Siberian Heat Wave Nearly Impossible Without Human Influence

sunset over forested hills

The Sun shines through a tree in a valley near the Russian city of Krasnoyarsk in Siberia. A recent study attributed the severity of the heat wave that swept across Siberia in 2020 to human activity. nikita velikanin / Unsplash

By Michael Allen

Last year was hot. NASA declared that it tied 2016 for the hottest year on record, and the Met Office of the United Kingdom said it was the final year in the warmest 10-year period ever recorded. Temperatures were particularly high in Siberia, with some areas experiencing monthly averages more than 10°C above the 1981–2010 average. Overall, Siberia had the warmest January to June since records began; on 20 June, the town of Verkhoyansk, Russia, hit 38°C, the highest temperature ever recorded in the Arctic Circle.

In a new article in Climatic Change, Andrew Ciavarella from the Met Office and an international team of climate scientists showed that the prolonged heat in Siberia would have been almost impossible without human-induced climate change. Global warming made the heat wave at least 600 times more likely than in 1900, they found.

Ciavarella said that without climate change, such an event would occur less than once in thousands of years, "whereas it has come all the way up in probability to being a one in a 130-year event in the current climate." Ciavarella and his coauthors are part of the World Weather Attribution initiative, an effort to "analyze and communicate the possible influence of climate change on extreme weather events."

According to the Met Office, events leading to Siberia's prolonged heat began the previous autumn. Late in 2019, the Indian Ocean Dipole—the difference in sea surface temperature between the western and eastern Indian Ocean—hit a record high, supercharging the jet stream and leading to low pressure and extreme late winter warmth over Eurasia. This unseasonably warm weather persisted into spring and reduced ice and snow cover, which exacerbated the warm conditions by increasing the amount of solar energy absorbed by land and sea.

Cataloging the Past, Forecasting the Future

The resulting high temperatures unleashed a range of disasters. Most obvious were wildfires that burned almost 255,000 square kilometers of Siberian forests, leading to the release of 56 megatons of carbon dioxide in June. The heat also drove plagues of tree-eating moths and caused permafrost thaws that were blamed for infrastructure collapses and fuel spills, including one leak of 150,000 barrels of diesel.

The researchers compared the climate with and without global warming using long series of observational data sets and climate simulations. At the beginning of the 20th century, similar extremely warm periods in Siberia would have been at least 2°C cooler, they found. Global warming also made the record-breaking June temperature in Verkhoyansk much more likely, with maximum temperatures at least 1°C warmer than they would have been in 1900.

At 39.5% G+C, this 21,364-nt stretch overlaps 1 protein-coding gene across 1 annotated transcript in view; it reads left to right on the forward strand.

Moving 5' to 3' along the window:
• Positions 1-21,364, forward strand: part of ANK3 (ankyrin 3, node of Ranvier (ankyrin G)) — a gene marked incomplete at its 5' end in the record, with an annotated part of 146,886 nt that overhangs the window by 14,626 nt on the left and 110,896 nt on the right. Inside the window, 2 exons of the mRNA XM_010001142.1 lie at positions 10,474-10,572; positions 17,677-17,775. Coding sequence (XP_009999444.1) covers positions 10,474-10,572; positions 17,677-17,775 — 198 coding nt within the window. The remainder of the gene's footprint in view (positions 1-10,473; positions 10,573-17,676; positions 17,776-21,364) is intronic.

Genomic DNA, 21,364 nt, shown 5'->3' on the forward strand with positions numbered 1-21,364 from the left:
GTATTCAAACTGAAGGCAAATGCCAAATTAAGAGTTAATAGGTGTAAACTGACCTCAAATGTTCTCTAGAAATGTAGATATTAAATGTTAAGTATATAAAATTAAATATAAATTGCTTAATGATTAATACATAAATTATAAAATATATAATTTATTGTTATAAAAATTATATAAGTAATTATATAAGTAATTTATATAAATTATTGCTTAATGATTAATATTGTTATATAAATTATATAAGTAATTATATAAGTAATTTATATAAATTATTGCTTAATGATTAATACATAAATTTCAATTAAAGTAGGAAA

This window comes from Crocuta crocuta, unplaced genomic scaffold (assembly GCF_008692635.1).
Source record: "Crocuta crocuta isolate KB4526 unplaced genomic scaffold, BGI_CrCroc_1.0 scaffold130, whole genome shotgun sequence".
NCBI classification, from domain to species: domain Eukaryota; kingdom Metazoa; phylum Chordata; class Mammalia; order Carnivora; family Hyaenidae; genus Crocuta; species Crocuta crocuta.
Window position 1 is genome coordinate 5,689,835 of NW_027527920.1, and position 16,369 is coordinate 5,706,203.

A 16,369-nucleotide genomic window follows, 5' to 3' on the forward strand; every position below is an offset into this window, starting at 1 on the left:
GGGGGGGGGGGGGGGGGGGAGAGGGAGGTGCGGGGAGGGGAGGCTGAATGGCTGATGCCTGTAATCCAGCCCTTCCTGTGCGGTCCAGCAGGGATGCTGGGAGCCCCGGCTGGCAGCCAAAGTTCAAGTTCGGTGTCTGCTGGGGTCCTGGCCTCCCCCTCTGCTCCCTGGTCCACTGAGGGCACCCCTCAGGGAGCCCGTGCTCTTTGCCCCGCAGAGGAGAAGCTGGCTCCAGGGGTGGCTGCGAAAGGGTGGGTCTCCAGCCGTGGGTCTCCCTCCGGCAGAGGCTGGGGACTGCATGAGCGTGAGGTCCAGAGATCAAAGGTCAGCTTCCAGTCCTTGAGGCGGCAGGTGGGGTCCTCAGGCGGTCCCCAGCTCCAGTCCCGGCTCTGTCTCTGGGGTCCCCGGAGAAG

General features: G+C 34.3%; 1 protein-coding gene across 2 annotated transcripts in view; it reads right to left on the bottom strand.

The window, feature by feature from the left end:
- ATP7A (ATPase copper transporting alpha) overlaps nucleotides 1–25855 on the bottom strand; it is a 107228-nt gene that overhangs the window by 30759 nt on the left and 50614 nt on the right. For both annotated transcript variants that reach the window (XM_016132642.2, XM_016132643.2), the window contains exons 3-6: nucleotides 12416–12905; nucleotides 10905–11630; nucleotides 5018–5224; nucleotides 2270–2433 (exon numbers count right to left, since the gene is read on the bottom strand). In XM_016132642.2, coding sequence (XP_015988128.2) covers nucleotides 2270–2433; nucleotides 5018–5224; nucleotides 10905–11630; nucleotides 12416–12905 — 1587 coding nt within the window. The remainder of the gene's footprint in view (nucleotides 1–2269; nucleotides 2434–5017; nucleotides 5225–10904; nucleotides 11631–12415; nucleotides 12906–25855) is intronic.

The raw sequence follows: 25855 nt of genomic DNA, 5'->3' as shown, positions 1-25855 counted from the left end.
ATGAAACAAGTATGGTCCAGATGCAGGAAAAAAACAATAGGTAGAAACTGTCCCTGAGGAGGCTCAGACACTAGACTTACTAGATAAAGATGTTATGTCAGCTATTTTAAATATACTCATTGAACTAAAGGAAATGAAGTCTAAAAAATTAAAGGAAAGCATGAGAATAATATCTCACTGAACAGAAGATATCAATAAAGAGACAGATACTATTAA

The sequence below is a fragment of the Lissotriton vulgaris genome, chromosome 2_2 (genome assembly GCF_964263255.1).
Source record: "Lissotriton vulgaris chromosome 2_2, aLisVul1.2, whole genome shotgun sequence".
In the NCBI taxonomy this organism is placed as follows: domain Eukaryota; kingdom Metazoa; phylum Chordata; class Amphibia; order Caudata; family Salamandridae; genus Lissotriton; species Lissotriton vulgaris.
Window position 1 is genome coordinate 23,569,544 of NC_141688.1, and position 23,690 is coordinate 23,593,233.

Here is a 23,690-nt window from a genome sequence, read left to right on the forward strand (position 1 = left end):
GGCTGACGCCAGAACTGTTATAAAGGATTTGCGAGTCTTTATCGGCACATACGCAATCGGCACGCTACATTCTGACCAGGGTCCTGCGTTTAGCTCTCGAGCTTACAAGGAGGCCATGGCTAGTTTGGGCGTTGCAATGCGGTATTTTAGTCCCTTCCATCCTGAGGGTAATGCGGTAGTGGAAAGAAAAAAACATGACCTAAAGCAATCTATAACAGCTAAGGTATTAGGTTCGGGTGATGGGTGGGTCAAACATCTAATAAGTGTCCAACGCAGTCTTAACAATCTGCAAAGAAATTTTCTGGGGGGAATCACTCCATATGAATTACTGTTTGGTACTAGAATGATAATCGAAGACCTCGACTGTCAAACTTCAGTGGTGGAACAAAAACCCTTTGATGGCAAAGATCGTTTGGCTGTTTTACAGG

The team also looked to the future. They found that by 2050 such warm spells could be 2.5°C to 7°C hotter than in 1900 and 0.5°C to 5°C warmer than in 2020. "Events of precisely the magnitude that we saw, they will increase in frequency, and it wouldn't be unexpected that you would then see also events of an even higher magnitude as well," Ciavarella said.

Dim Coumou, a climate scientist at Vrije Universiteit Amsterdam, agrees that such an event would not have happened in a preindustrial climate. "With global warming summer temperatures are getting warmer, and therefore, the probability of heat waves and prolonged warm periods are really strongly increasing," he explained, adding that this pattern is particularly pronounced in Siberia, as the high latitudes are warming faster. Coumou was not involved in the new research.

In addition to local issues (like the health impact of heat exposure, wildfires, and the collapsing of structures built on thawing permafrost), we should also be concerned about the wider impact of heat events in Siberia, said Martin Stendel, a climate scientist at the Danish Meteorological Institute. Stendel was not involved in the new research but has worked on other studies for World Weather Attribution. Thawing permafrost, for example, releases greenhouse gases such as carbon dioxide and methane into the atmosphere.

"We should be aware that things may have global effects," he said.

This story originally appeared in Eos and is republished here as part of Covering Climate Now, a global journalism collaboration strengthening coverage of the climate story.

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